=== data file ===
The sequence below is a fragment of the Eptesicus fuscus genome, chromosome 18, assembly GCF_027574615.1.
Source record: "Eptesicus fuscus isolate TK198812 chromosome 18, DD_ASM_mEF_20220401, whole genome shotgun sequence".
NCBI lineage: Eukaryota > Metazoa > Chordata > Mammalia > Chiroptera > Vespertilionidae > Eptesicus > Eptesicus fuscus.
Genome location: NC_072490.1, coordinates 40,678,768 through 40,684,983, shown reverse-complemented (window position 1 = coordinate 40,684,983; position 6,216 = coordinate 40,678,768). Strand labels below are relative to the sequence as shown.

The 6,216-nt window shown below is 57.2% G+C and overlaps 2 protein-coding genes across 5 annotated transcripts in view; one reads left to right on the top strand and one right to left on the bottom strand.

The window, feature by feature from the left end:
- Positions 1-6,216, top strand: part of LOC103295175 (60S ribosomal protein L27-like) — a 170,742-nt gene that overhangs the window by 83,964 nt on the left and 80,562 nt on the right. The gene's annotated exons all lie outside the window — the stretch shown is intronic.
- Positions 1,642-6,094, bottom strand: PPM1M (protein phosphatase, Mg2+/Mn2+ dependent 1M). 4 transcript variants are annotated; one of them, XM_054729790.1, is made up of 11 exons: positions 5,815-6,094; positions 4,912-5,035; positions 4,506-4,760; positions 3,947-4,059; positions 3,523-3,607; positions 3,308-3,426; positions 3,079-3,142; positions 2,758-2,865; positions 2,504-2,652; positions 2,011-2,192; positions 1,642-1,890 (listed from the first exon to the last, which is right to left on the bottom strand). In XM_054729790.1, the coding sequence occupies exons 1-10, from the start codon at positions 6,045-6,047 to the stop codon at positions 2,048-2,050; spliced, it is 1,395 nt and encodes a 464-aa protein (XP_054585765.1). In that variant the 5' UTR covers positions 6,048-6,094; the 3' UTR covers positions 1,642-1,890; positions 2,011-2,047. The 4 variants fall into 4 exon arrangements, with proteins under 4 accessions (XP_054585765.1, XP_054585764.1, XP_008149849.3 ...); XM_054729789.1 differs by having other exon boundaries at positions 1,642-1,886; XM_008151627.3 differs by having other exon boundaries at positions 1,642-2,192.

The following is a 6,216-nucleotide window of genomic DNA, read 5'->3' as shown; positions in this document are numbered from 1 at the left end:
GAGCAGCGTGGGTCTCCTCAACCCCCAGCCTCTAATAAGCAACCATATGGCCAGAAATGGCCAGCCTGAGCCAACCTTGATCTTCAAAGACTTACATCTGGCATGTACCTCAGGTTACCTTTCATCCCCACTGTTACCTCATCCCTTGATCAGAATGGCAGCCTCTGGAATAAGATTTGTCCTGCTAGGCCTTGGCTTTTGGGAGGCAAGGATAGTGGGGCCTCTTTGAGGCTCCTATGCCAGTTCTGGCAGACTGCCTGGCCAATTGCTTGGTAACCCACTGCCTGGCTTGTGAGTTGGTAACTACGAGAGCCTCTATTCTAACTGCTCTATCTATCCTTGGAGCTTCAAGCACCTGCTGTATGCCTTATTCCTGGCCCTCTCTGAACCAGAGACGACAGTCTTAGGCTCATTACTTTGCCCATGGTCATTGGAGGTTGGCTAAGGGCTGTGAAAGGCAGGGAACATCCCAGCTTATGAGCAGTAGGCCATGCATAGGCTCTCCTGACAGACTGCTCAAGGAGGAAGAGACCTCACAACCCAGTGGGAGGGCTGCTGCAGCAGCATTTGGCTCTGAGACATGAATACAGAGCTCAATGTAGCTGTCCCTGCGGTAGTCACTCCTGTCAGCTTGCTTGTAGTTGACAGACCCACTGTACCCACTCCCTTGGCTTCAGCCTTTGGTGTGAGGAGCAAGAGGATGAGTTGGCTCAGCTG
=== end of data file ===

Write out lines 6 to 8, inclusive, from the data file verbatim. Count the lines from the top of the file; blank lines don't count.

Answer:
The window, feature by feature from the left end:
- Positions 1-6,216, top strand: part of LOC103295175 (60S ribosomal protein L27-like) — a 170,742-nt gene that overhangs the window by 83,964 nt on the left and 80,562 nt on the right. The gene's annotated exons all lie outside the window — the stretch shown is intronic.
- Positions 1,642-6,094, bottom strand: PPM1M (protein phosphatase, Mg2+/Mn2+ dependent 1M). 4 transcript variants are annotated; one of them, XM_054729790.1, is made up of 11 exons: positions 5,815-6,094; positions 4,912-5,035; positions 4,506-4,760; positions 3,947-4,059; positions 3,523-3,607; positions 3,308-3,426; positions 3,079-3,142; positions 2,758-2,865; positions 2,504-2,652; positions 2,011-2,192; positions 1,642-1,890 (listed from the first exon to the last, which is right to left on the bottom strand). In XM_054729790.1, the coding sequence occupies exons 1-10, from the start codon at positions 6,045-6,047 to the stop codon at positions 2,048-2,050; spliced, it is 1,395 nt and encodes a 464-aa protein (XP_054585765.1). In that variant the 5' UTR covers positions 6,048-6,094; the 3' UTR covers positions 1,642-1,890; positions 2,011-2,047. The 4 variants fall into 4 exon arrangements, with proteins under 4 accessions (XP_054585765.1, XP_054585764.1, XP_008149849.3 ...); XM_054729789.1 differs by having other exon boundaries at positions 1,642-1,886; XM_008151627.3 differs by having other exon boundaries at positions 1,642-2,192.